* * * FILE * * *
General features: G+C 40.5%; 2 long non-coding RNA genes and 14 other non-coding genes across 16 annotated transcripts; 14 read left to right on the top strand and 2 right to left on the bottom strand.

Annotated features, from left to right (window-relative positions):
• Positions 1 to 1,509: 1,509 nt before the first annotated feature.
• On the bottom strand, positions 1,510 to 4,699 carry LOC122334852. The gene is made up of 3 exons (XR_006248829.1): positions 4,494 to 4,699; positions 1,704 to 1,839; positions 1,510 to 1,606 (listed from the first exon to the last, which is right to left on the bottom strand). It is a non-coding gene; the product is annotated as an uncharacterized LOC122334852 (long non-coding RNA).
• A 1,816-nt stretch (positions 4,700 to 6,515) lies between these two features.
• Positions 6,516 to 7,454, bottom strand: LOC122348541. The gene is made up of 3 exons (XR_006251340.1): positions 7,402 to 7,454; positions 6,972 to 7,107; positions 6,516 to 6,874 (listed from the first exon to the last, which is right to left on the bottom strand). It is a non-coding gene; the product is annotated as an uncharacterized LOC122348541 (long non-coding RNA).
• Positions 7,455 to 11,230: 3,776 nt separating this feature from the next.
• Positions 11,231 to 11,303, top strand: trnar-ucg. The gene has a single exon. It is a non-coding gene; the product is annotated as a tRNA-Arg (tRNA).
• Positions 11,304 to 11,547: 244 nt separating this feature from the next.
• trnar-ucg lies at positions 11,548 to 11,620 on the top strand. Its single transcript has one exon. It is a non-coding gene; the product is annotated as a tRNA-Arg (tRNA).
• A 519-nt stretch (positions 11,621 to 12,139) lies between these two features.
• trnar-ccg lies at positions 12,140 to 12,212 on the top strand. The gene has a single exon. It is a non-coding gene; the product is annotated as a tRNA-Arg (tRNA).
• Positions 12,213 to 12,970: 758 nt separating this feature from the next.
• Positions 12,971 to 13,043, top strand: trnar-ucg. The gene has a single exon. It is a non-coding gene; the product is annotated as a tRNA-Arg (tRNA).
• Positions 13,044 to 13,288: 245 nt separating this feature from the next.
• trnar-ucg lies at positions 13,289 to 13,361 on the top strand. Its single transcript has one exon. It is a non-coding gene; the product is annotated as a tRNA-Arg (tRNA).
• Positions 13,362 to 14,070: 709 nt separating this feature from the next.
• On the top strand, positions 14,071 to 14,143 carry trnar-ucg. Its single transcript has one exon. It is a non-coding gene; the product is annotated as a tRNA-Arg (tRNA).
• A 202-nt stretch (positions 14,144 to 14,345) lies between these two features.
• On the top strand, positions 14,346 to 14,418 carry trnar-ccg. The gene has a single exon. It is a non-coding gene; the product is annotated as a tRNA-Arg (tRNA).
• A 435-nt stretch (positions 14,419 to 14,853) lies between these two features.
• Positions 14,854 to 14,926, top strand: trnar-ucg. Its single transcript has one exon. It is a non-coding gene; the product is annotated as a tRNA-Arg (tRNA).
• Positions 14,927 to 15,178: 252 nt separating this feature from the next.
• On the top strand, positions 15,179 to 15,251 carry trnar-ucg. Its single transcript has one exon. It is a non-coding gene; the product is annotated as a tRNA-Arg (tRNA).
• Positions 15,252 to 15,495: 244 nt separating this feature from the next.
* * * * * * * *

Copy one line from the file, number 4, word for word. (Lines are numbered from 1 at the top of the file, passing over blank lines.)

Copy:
• On the bottom strand, positions 1,510 to 4,699 carry LOC122334852. The gene is made up of 3 exons (XR_006248829.1): positions 4,494 to 4,699; positions 1,704 to 1,839; positions 1,510 to 1,606 (listed from the first exon to the last, which is right to left on the bottom strand). It is a non-coding gene; the product is annotated as an uncharacterized LOC122334852 (long non-coding RNA).